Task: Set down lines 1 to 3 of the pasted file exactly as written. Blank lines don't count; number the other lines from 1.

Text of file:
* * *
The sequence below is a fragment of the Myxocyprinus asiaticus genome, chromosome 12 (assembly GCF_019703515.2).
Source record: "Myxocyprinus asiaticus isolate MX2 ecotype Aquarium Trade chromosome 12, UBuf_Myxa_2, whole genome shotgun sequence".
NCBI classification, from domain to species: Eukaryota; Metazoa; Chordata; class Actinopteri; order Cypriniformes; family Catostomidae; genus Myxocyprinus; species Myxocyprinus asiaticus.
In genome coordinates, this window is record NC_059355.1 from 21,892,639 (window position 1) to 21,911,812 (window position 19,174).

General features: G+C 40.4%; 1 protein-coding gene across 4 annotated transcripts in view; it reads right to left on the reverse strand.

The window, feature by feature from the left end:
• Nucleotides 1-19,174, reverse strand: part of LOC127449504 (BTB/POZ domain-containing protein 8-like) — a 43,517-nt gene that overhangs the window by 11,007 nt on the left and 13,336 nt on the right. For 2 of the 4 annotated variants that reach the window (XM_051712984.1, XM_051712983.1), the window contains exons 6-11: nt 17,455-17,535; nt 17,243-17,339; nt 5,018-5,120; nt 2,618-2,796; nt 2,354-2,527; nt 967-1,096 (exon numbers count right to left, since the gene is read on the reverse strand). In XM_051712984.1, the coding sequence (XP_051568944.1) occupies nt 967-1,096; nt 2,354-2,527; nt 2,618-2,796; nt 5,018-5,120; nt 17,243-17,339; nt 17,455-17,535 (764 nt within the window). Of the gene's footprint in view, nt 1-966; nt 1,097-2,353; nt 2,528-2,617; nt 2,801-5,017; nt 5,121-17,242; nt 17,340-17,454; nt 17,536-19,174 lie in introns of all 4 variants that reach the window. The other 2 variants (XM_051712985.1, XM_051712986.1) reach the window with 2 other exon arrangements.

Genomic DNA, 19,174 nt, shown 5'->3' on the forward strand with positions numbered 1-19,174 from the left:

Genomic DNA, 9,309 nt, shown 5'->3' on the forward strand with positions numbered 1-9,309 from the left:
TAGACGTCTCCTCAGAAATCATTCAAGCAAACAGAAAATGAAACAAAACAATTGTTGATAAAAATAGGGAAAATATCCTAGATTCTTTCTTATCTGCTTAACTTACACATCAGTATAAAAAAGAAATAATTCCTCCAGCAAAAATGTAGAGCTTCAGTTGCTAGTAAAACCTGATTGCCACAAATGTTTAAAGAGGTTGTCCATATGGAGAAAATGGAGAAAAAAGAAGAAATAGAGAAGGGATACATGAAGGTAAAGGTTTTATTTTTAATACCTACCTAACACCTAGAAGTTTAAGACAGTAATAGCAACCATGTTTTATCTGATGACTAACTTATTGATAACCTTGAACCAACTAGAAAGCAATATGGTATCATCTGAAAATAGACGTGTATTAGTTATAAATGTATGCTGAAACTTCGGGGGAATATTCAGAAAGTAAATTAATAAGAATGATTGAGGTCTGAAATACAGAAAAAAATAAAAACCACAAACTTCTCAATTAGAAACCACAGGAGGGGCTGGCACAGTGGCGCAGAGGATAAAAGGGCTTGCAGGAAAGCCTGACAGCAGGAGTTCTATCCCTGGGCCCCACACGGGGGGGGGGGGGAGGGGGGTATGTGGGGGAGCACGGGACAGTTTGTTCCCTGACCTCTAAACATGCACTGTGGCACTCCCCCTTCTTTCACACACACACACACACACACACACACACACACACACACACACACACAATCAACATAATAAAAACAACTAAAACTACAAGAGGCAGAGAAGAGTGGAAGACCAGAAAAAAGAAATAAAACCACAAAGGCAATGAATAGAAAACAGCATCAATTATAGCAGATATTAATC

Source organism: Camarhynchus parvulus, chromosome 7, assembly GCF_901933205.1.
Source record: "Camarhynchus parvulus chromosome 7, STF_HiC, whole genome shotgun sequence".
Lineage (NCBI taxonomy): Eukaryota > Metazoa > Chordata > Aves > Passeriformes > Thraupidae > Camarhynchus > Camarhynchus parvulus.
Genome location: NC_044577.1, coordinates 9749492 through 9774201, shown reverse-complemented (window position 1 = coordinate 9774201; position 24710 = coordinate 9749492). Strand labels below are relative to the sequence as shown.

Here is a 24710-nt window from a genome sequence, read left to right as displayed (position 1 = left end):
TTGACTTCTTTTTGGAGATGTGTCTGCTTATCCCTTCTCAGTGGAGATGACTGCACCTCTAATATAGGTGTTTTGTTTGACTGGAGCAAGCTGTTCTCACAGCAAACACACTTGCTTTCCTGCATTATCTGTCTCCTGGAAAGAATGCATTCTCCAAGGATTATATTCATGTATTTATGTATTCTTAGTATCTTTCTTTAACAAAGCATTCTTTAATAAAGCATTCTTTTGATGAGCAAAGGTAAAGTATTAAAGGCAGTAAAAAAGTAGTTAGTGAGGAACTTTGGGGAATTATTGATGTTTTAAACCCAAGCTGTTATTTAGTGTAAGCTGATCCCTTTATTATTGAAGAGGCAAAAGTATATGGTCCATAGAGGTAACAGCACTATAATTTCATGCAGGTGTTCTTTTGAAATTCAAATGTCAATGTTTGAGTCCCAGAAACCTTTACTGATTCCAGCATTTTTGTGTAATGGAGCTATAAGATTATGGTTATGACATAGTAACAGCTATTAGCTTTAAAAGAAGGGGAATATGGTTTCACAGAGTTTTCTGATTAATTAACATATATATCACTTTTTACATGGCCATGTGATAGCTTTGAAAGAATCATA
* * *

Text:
The sequence below is a fragment of the Myxocyprinus asiaticus genome, chromosome 12 (assembly GCF_019703515.2).
Source record: "Myxocyprinus asiaticus isolate MX2 ecotype Aquarium Trade chromosome 12, UBuf_Myxa_2, whole genome shotgun sequence".
NCBI classification, from domain to species: Eukaryota; Metazoa; Chordata; class Actinopteri; order Cypriniformes; family Catostomidae; genus Myxocyprinus; species Myxocyprinus asiaticus.